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Two Poems by George Washington

Updated on October 6, 2017
Maya Shedd Temple profile image

Poetry became my passion, after I fell in love with Walter de la Mare's "Silver" in Mrs. Edna Pickett's sophomore English class, circa 1962.

George Washington

Source

Introduction

A teenaged George Washington has been credited with penning several love poems. The examples offered here exhibit a youthful enthusiasm as well as an immature command of language.

The poems also offer a unique glimpse into the state of mind of one of America's most important statesmen.

"From your bright sparkling Eyes, I was undone"

The young lady's name was Frances Alexander, and after she captured the heart of the young George Washington, he wrote the following twelve-line acrostic—spelling out her name vertically; it is not clear why he did not complete her last name:

From your bright sparkling Eyes, I was undone;
Rays, you have, more transparent than the sun,
Amidst its glory in the rising Day,
None can you equal in your bright array;
Constant in your calm and unspotted Mind;
Equal to all, but will to none Prove kind,
So knowing, seldom one so Young, you'l Find
Ah! woe's me that I should Love and conceal,
Long have I wish'd, but never dare reveal,
Even though severely Loves Pains I feel;
Xerxes that great, was't free from Cupids Dart,
And all the greatest Heroes, felt the smart.

Washington's speaker first gushes about the brightness of his love's "sparkling Eyes," which have "undone" him. Typical to those verses that glorify through exaggeration, he finds that no one can equal her "bright array."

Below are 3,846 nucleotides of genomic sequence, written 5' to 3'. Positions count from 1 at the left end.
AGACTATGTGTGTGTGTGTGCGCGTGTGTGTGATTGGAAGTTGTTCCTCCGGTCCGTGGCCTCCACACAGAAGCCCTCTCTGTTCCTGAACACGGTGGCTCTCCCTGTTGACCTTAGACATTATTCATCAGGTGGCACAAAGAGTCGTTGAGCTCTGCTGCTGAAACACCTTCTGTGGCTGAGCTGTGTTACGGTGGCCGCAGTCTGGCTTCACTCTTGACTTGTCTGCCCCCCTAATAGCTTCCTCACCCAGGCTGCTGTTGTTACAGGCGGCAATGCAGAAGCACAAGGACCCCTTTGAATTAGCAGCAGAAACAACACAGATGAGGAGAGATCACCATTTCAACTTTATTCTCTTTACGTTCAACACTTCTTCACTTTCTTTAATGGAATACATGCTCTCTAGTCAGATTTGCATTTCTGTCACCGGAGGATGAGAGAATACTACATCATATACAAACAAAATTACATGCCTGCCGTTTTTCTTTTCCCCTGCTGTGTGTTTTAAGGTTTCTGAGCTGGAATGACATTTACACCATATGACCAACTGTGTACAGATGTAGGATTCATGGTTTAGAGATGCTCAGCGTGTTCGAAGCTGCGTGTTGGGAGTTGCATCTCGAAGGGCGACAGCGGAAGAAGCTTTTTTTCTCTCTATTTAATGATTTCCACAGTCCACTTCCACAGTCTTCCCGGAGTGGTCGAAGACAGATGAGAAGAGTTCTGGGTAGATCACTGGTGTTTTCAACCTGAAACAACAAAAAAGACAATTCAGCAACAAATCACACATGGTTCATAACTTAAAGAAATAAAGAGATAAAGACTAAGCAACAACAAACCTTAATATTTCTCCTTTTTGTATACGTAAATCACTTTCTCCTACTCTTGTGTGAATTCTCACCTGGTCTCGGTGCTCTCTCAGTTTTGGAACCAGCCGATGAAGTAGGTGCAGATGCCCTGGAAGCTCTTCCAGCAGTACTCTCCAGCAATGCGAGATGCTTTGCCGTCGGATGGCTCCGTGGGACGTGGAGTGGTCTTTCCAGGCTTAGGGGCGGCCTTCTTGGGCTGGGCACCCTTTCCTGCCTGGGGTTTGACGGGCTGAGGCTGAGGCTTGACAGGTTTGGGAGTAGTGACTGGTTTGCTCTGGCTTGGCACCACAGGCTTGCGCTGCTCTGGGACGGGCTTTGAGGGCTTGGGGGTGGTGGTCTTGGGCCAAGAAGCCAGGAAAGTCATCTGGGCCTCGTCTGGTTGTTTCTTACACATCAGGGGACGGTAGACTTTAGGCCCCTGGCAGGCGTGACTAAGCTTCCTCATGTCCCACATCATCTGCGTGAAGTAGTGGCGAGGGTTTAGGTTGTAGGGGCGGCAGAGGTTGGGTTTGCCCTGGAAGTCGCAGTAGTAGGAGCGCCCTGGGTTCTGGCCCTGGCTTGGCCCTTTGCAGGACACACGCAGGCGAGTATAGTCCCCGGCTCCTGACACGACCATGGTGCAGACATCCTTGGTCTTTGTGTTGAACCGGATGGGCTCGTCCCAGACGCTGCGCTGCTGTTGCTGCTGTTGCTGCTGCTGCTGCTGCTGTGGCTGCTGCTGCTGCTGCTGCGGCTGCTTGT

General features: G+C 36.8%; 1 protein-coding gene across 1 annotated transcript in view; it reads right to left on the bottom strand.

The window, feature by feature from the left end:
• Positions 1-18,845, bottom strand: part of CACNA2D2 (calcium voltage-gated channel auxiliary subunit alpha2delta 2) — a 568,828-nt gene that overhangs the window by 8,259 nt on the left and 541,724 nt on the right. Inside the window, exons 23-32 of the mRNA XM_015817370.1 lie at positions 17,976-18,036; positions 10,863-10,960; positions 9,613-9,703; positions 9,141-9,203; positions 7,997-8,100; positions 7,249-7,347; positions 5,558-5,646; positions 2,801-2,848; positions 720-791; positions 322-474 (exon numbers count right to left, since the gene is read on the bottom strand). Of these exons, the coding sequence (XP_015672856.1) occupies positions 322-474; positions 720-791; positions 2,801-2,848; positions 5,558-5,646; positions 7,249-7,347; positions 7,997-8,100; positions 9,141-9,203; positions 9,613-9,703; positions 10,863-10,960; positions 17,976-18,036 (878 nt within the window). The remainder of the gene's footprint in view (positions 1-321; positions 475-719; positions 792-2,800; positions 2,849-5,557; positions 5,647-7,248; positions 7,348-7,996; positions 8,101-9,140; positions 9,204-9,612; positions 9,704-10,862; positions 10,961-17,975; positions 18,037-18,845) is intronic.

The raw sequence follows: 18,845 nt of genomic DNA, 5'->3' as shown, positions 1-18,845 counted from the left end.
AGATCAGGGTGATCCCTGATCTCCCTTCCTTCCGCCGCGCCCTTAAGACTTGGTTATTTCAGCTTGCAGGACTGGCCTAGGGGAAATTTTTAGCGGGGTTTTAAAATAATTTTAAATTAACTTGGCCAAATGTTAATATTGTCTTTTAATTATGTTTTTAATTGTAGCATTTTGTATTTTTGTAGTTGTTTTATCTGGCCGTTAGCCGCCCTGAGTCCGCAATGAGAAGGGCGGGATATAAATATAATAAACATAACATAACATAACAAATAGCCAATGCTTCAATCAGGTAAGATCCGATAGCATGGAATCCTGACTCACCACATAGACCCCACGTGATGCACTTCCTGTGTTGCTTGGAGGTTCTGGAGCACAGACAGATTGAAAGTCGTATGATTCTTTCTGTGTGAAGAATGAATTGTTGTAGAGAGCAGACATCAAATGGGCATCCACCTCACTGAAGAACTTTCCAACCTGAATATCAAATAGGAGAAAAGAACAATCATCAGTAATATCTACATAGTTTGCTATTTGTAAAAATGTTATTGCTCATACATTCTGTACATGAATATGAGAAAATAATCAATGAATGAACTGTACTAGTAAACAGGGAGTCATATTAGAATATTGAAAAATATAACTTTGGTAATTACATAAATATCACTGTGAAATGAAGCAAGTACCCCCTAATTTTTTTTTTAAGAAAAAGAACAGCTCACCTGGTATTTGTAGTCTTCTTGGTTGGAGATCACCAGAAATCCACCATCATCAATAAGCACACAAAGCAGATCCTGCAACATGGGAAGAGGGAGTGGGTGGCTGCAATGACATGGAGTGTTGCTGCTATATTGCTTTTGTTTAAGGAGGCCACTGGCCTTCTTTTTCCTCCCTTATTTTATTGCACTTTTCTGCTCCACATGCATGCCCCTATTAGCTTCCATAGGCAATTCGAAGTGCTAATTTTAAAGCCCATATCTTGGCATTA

She is calm, has an "unspotted Mind," but sorrowfully, she has not been kind to the lovesick speaker. He suffers the pains of love. But he reports that even the great hero Xerxes "was't free from Cupids Dart."

Musical rendition of Washington's poem "From your bright sparkling Eyes, I was undone"

"Oh Ye Gods why should my Poor Resistless Heart"

The love interest of the second poem, also a twelve-line offering, has not been identified, but the relationship is quite similar to that portrayed in the acrostic. The speaker again is suffering the pain of not having his love returned by the lady whose charms have smitten him:

Oh Ye Gods why should my Poor Resistless Heart
Stand to oppose thy might and Power
At Last surrender to cupids feather'd Dart
And now lays Bleeding every Hour
For her that's Pityless of my grief and Woes
And will not on me Pity take
Ill sleep amongst my most Inviterate Foes
And with gladness never with to Wake
In deluding sleepings let my Eyelids close
That in an enraptured Dream I may
In a soft lulling sleep and gentle repose
Possess those joys denied by Day.

In the first quatrain, the speaker addresses the "gods" asking why he has not been able to fight off the arrows of that god, Cupid. Because he has failed to achieve victory over Cupid, his poor heart now "lays (sic: lies) Bleeding every Hour."

(Today, the word "God" as used here would be not be capitalized, just as "Poor Resistless Heart" would not be capped. English and early America writers used to capitalize much more freely than now—likely influenced in part by the fact that in German, a cousin language to English, all nouns are always capitalized.)

The second quatrain announces somewhat dramatically that the speaker, because his lady will not take pity on him and yield to his love, will volunteer to go off to war and gladly die "amongst [his] most Inviterate Foes." Of course, he means "inveterate."

In the final quatrain, he suggests that he might be able to settle for dreaming about the woman; thus, he asks that be allowed to just close his eyes and drift off into "a soft lulling sleep" so he can "Possess those joys denied by Day." He can fulfill his wishes by simply dreaming about the target of his desire.

The First President as Poet and Man of Manners

Apparently, the first US president's journeys into poetry creation occurred only twice, and it is uncertain that he actually composed those pieces. No later efforts in poetry have been uncovered.

George Washington did leave a book of rules for etiquette, titled Rules of Civility & Decent Behavior in Company and Conversation. He likely copied out these rules, perhaps summarizing or simplifying them for his own purpose. He likely felt them important enough to study and apply.

© 2017 Linda Sue Grimes

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